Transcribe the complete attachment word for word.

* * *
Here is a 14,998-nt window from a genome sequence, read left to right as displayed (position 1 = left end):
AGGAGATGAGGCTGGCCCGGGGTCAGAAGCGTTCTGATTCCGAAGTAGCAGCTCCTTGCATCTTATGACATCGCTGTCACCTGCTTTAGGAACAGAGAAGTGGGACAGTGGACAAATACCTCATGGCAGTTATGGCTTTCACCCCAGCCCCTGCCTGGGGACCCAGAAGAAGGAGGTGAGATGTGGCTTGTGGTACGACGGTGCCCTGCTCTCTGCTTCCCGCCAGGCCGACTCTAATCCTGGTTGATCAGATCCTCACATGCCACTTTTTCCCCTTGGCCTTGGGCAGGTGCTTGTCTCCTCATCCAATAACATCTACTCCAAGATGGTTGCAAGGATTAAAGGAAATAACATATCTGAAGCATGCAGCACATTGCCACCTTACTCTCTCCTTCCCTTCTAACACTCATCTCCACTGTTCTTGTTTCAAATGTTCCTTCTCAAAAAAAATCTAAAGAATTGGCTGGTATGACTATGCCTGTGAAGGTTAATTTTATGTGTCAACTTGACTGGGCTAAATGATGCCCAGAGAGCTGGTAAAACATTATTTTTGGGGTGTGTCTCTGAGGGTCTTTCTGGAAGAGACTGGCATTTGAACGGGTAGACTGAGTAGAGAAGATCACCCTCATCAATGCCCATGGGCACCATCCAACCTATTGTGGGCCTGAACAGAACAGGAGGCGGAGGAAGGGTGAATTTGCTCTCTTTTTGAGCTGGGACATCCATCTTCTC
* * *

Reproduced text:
Here is a 14,998-nt window from a genome sequence, read left to right as displayed (position 1 = left end):
AGGAGATGAGGCTGGCCCGGGGTCAGAAGCGTTCTGATTCCGAAGTAGCAGCTCCTTGCATCTTATGACATCGCTGTCACCTGCTTTAGGAACAGAGAAGTGGGACAGTGGACAAATACCTCATGGCAGTTATGGCTTTCACCCCAGCCCCTGCCTGGGGACCCAGAAGAAGGAGGTGAGATGTGGCTTGTGGTACGACGGTGCCCTGCTCTCTGCTTCCCGCCAGGCCGACTCTAATCCTGGTTGATCAGATCCTCACATGCCACTTTTTCCCCTTGGCCTTGGGCAGGTGCTTGTCTCCTCATCCAATAACATCTACTCCAAGATGGTTGCAAGGATTAAAGGAAATAACATATCTGAAGCATGCAGCACATTGCCACCTTACTCTCTCCTTCCCTTCTAACACTCATCTCCACTGTTCTTGTTTCAAATGTTCCTTCTCAAAAAAAATCTAAAGAATTGGCTGGTATGACTATGCCTGTGAAGGTTAATTTTATGTGTCAACTTGACTGGGCTAAATGATGCCCAGAGAGCTGGTAAAACATTATTTTTGGGGTGTGTCTCTGAGGGTCTTTCTGGAAGAGACTGGCATTTGAACGGGTAGACTGAGTAGAGAAGATCACCCTCATCAATGCCCATGGGCACCATCCAACCTATTGTGGGCCTGAACAGAACAGGAGGCGGAGGAAGGGTGAATTTGCTCTCTTTTTGAGCTGGGACATCCATCTTCTC